Bruises behind the beauty
Lin Keo needs no introduction to how hard life can be.
You may remember her beautiful smiling face walking down the catwalk draped in silks, or you might recall her passing you your daily caffeine intake.
Best-known for her Ms Earth New Zealand 2016 title and her past job as a barista, the Tauranga local used to live on the streets.
The 37-year-old says she lived on the streets of Cambodia until the age of four, where she had to fight for scraps of food left by street eaters.
She recalls sleeping under the stairs of a butcher shop without any blankets or clean clothes, being beaten by people and bitten by disease-ridden dogs.
“I have a very vague memory of living on the streets, but I get flashbacks sometimes and I feel the pain and the emptiness.”
Lin’s mum was a housekeeper for prostitutes in a brothel and her dad was a soldier. They were not allowed to get married and he died at war before Lin was born, forcing Lin and her mum to find refuge on the streets.
She says sometimes she sees kids playing with their parents in New Zealand and craves the connection that they have.
“I’ve never had that feeling of love and protection from my parents,” she says. “I rarely see my mum now and I still don’t have that relationship with her.
“Phnom Penh is not like it is here, where there are governments, substitutes - even foster care is better than what I was used to. We just had no support and my mum did what she could.”
Lin says one day, when she was on the streets, she hadn’t eaten in about three days and spotted some leftover food sitting on a table near a food stall.
“I took the food and started eating it, but some other street kids took the food off of me.
“They were bigger than me and they beat me up with their hands to start off with, then their shoes, then nearby chairs and tables and cans and bottles- there was six or seven of them and I had no chance.”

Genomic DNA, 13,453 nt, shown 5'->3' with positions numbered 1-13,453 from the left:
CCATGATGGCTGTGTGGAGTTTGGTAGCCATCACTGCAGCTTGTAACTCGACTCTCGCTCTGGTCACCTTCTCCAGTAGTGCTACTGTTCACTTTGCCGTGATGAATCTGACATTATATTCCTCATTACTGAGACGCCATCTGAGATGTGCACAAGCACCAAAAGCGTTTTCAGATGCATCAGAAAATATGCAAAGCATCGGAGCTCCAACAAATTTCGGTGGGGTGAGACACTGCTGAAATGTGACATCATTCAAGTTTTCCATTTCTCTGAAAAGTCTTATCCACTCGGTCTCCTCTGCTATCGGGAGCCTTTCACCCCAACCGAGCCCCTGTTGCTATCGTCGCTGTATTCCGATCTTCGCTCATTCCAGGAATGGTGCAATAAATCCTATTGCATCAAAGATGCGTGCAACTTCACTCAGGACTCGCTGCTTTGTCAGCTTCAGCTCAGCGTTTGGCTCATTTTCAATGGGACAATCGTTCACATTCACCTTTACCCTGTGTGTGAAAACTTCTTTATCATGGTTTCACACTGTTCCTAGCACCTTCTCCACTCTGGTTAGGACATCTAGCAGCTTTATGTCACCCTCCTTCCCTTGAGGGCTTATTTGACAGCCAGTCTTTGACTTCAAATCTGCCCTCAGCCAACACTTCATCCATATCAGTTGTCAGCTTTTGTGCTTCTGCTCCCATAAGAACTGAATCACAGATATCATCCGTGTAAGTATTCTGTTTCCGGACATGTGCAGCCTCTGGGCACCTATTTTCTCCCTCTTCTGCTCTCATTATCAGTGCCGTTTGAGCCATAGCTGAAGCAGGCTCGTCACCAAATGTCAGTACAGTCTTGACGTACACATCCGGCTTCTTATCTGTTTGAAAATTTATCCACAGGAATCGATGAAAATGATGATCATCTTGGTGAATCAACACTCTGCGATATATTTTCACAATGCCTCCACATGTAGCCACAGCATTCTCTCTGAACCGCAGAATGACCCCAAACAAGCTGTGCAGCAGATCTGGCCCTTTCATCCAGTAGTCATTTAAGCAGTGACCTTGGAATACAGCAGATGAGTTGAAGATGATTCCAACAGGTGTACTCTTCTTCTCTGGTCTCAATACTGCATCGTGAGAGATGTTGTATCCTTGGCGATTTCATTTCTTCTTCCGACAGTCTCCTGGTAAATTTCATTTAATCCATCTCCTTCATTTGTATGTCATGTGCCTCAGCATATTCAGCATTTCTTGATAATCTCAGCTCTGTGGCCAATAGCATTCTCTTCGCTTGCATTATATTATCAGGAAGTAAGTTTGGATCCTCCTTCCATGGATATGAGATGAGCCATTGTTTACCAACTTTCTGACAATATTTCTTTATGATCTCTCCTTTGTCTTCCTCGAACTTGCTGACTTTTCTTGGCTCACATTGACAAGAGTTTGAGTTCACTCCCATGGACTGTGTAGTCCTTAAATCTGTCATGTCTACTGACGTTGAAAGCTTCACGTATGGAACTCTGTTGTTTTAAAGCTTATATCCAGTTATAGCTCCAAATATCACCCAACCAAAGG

When they had finished beating her up, they chucked her in a bin and left. Lin says she remembers coming to the realisation that she was going to die, but she fought against it.
“Some people saw what happened, but they just kept walking,” she says. It wasn’t until a truck, which regularly picks up street children to feed them, noticed Lin wriggling around in the bin.
“I remember the shadow of the biggest person in the world picking me out of the bin. That’s all I remember.”
The man took Lin to a nearby orphanage, where she was treated, feed and clothed. She was given a set of clothes once a year, allowed to shower once a week and was fed once a day.
The turning point came when she was eventually adopted by an American businessman living in Cambodia named Tim. He had seven other adopted children, who had all endured rough starts to their lives like Lin.
“I knew he was my blessing,” she says. “He always used to tell me he remembered me. ‘You’re the one with sparkling eyes’ he would say.”
When she first arrived at her new home, she was in complete shock. She slept on the floor even though there was a bed, and she chose to stay in her dirty clothes, because she didn’t want to ruin her new ones.
“For seven or eight-year-old me, everything was completely foreign.
“He bought me tonnes of clothes, but for a long time I didn’t wear them. I would leave them on the hanger and just look at them, because I didn’t want to get them dirty.
“He also taught me how to dress myself by dressing a doll, so I would dress myself the way he dressed the doll.”
Now, some 30 years on, having entered numerous pageants, Lin says she’ll never forget where she came from. She counts herself as the lucky one, because she was given a second chance at living.
“Through my story, I want to give hope to all those women out there who are being abused, assaulted or bullied. They shouldn’t give up, they can move on from this, and things will get better.”